Like many popular leading men of Hollywood’s heyday, Garner boasted all-American good looks and a winning personality that carried him through comedy and drama alike. He was one of the first of TV’s leading men to cross over into films in the ’60s with such popular movies as “The Thrill of It All” and “The Americanization of Emily.” But he had his greatest impact in television, first on “Maverick” in the ’50s and then in the ’70s on “The Rockford Files,” for which he won an Emmy in 1977. He later appeared in several quality telepics including “Promise,” “My Name Is Bill W.” and “Barbarians at the Gate,” as well as the occasional strong feature such as “Victor/Victoria” and “Murphy’s Romance, »
- Richard Natale
Amiable film and television actor James Garner, who starred in popular television series “Maverick” and “The Rockford Files,” died Saturday at his home in the Brentwood neighborhood of Los Angeles. He was 86.
Like many popular leading men of Hollywood’s heyday, Garner boasted all-American good looks and a winning personality that carried him through comedy and drama alike. Garner won two Emmys and racked up a total of 15 nominations. He had his greatest impact in television, first on “Maverick” in the ’50s and then in the ’70s on “The Rockford Files,” for which he won an Emmy in 1977. He later appeared in several quality telepics including “Promise,” “My Name Is Bill W.” and “Barbarians at the Gate,” as well as the occasional strong feature such as “Victor/Victoria” and “Murphy’s Romance,” for which he captured his sole Oscar nomination for lead actor.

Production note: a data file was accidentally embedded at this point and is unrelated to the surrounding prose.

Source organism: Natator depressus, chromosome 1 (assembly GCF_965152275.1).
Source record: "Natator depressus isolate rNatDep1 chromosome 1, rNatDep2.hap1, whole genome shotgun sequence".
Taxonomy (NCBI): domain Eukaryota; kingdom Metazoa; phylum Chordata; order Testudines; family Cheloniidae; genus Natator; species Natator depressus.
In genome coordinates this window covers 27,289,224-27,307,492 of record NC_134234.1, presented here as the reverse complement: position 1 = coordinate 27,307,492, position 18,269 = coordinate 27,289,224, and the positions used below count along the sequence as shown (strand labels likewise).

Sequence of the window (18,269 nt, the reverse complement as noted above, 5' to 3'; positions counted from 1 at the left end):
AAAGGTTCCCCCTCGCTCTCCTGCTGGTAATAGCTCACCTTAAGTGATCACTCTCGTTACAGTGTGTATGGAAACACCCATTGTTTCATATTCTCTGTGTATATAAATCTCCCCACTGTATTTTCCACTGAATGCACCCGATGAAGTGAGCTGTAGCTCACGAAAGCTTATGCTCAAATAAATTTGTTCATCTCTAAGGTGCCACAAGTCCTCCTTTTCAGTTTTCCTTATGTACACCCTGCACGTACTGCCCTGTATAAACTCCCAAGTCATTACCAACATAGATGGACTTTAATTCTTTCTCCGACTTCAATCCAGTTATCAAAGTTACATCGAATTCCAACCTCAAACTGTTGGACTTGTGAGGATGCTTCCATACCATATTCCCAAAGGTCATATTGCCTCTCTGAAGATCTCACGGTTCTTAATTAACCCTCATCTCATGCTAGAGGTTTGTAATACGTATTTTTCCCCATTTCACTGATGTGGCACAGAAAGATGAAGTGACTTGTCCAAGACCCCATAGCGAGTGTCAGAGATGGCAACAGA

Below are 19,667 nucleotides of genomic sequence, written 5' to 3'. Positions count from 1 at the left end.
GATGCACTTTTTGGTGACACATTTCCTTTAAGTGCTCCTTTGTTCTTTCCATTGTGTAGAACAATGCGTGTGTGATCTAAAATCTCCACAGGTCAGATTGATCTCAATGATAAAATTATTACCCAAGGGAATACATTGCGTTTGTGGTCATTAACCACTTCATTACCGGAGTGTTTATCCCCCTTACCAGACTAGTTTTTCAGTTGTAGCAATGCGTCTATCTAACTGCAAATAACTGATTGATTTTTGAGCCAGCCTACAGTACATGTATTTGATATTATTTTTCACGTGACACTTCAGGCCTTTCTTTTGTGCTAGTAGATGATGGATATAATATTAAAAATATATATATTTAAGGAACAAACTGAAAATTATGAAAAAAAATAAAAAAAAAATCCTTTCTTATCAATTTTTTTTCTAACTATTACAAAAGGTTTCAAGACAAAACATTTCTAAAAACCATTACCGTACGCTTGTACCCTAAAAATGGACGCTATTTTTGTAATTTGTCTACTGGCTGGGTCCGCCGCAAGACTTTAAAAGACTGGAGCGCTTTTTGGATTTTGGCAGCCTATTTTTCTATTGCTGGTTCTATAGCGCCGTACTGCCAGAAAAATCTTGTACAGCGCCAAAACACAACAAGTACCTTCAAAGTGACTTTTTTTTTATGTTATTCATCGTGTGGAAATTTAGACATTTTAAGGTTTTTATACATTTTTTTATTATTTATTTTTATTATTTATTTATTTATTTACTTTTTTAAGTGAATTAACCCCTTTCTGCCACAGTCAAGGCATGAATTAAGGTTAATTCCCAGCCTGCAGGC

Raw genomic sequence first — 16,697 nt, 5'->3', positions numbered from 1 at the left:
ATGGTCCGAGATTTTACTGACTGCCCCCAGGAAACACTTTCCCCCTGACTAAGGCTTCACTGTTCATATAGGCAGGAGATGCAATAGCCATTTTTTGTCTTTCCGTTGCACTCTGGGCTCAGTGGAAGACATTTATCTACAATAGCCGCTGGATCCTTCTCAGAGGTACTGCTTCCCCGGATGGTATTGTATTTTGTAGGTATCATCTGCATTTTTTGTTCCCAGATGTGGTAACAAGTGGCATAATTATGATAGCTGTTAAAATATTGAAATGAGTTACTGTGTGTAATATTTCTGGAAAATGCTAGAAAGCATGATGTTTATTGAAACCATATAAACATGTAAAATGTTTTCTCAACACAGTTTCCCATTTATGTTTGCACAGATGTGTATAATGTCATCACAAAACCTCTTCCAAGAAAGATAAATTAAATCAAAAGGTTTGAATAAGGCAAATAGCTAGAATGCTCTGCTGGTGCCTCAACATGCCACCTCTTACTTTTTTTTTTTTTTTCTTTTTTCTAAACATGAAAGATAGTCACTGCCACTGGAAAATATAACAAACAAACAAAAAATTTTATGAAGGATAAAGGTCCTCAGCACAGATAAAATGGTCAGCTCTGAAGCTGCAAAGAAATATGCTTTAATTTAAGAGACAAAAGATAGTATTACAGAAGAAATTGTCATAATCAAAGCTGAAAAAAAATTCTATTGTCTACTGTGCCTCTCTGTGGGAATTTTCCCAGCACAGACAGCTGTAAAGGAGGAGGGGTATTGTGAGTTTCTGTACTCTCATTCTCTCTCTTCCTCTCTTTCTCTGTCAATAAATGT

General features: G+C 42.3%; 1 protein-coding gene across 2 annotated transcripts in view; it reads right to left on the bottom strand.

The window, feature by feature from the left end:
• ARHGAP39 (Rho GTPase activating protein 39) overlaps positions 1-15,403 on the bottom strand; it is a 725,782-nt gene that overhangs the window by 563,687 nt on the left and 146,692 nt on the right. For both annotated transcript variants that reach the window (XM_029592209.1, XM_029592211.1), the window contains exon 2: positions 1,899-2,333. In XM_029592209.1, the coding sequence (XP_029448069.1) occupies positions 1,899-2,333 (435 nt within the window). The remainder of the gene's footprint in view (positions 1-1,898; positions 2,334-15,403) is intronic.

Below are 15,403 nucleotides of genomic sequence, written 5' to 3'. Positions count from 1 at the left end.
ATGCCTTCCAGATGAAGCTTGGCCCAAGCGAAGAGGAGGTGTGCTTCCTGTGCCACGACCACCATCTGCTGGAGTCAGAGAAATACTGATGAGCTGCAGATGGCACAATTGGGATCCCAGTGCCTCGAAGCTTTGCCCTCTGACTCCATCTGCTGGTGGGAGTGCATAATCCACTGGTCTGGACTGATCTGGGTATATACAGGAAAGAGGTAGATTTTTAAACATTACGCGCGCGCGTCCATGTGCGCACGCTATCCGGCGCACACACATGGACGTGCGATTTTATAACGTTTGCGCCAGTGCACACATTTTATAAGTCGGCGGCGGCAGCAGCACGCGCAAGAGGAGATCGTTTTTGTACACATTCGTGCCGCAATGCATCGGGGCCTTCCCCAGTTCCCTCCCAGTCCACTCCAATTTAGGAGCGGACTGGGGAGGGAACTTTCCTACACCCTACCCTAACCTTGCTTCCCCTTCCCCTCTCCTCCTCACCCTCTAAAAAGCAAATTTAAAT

Appreciation: James Garner Gracefully Bore the Weight »
- Richard Natale
Regularly voted one of the best comedies of all time, Some Like It Hot proves that men dressed up as women is a gag that never gets old, but apart from what Tony Curtis and Jack Lemmon are hiding up their skirts, there's more to this 1959 classic than meets the eye.
Essentially, it's a film about sex, made just before America lost its innocence, fuelled by frustration and littered with double-entendres, all delivered with elegance, taste and impeccable timing by writer/director Billy Wilder.
Curtis and Lemmon in high heels offer a rib-tickling demonstration of everything opposite to that, at least in the beginning when they're forced on the run after witnessing the Saint Valentine's Day Massacre in Chicago, 1929, and its bloody fall-out.
They play their way into a touring all-girl band where Marilyn is up front and showing a lot of it, too, in plunging necklines. She makes love »